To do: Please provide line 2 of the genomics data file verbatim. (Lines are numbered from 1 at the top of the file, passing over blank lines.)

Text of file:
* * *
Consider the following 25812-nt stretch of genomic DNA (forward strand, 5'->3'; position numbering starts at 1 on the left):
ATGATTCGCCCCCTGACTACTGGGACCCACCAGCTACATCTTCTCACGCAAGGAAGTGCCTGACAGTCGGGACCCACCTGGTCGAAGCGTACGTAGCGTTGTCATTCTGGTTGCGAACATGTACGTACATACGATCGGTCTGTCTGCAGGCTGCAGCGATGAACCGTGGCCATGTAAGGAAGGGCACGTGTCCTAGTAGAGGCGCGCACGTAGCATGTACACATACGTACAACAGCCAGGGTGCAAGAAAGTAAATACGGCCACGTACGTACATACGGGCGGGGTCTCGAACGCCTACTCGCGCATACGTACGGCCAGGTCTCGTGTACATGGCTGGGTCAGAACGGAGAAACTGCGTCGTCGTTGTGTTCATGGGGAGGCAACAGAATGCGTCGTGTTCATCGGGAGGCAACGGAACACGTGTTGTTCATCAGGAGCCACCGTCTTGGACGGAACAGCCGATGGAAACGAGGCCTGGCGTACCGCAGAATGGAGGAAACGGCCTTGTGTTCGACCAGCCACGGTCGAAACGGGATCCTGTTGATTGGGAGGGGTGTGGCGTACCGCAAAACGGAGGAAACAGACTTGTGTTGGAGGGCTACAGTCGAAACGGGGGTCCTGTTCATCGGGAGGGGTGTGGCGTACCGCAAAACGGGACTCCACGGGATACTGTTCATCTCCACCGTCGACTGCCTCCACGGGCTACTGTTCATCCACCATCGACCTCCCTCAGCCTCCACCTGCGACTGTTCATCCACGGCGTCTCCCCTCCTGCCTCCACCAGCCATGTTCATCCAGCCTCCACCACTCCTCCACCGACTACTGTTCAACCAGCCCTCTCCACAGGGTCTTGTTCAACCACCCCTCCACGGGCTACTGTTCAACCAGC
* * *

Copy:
ATGATTCGCCCCCTGACTACTGGGACCCACCAGCTACATCTTCTCACGCAAGGAAGTGCCTGACAGTCGGGACCCACCTGGTCGAAGCGTACGTAGCGTTGTCATTCTGGTTGCGAACATGTACGTACATACGATCGGTCTGTCTGCAGGCTGCAGCGATGAACCGTGGCCATGTAAGGAAGGGCACGTGTCCTAGTAGAGGCGCGCACGTAGCATGTACACATACGTACAACAGCCAGGGTGCAAGAAAGTAAATACGGCCACGTACGTACATACGGGCGGGGTCTCGAACGCCTACTCGCGCATACGTACGGCCAGGTCTCGTGTACATGGCTGGGTCAGAACGGAGAAACTGCGTCGTCGTTGTGTTCATGGGGAGGCAACAGAATGCGTCGTGTTCATCGGGAGGCAACGGAACACGTGTTGTTCATCAGGAGCCACCGTCTTGGACGGAACAGCCGATGGAAACGAGGCCTGGCGTACCGCAGAATGGAGGAAACGGCCTTGTGTTCGACCAGCCACGGTCGAAACGGGATCCTGTTGATTGGGAGGGGTGTGGCGTACCGCAAAACGGAGGAAACAGACTTGTGTTGGAGGGCTACAGTCGAAACGGGGGTCCTGTTCATCGGGAGGGGTGTGGCGTACCGCAAAACGGGACTCCACGGGATACTGTTCATCTCCACCGTCGACTGCCTCCACGGGCTACTGTTCATCCACCATCGACCTCCCTCAGCCTCCACCTGCGACTGTTCATCCACGGCGTCTCCCCTCCTGCCTCCACCAGCCATGTTCATCCAGCCTCCACCACTCCTCCACCGACTACTGTTCAACCAGCCCTCTCCACAGGGTCTTGTTCAACCACCCCTCCACGGGCTACTGTTCAACCAGC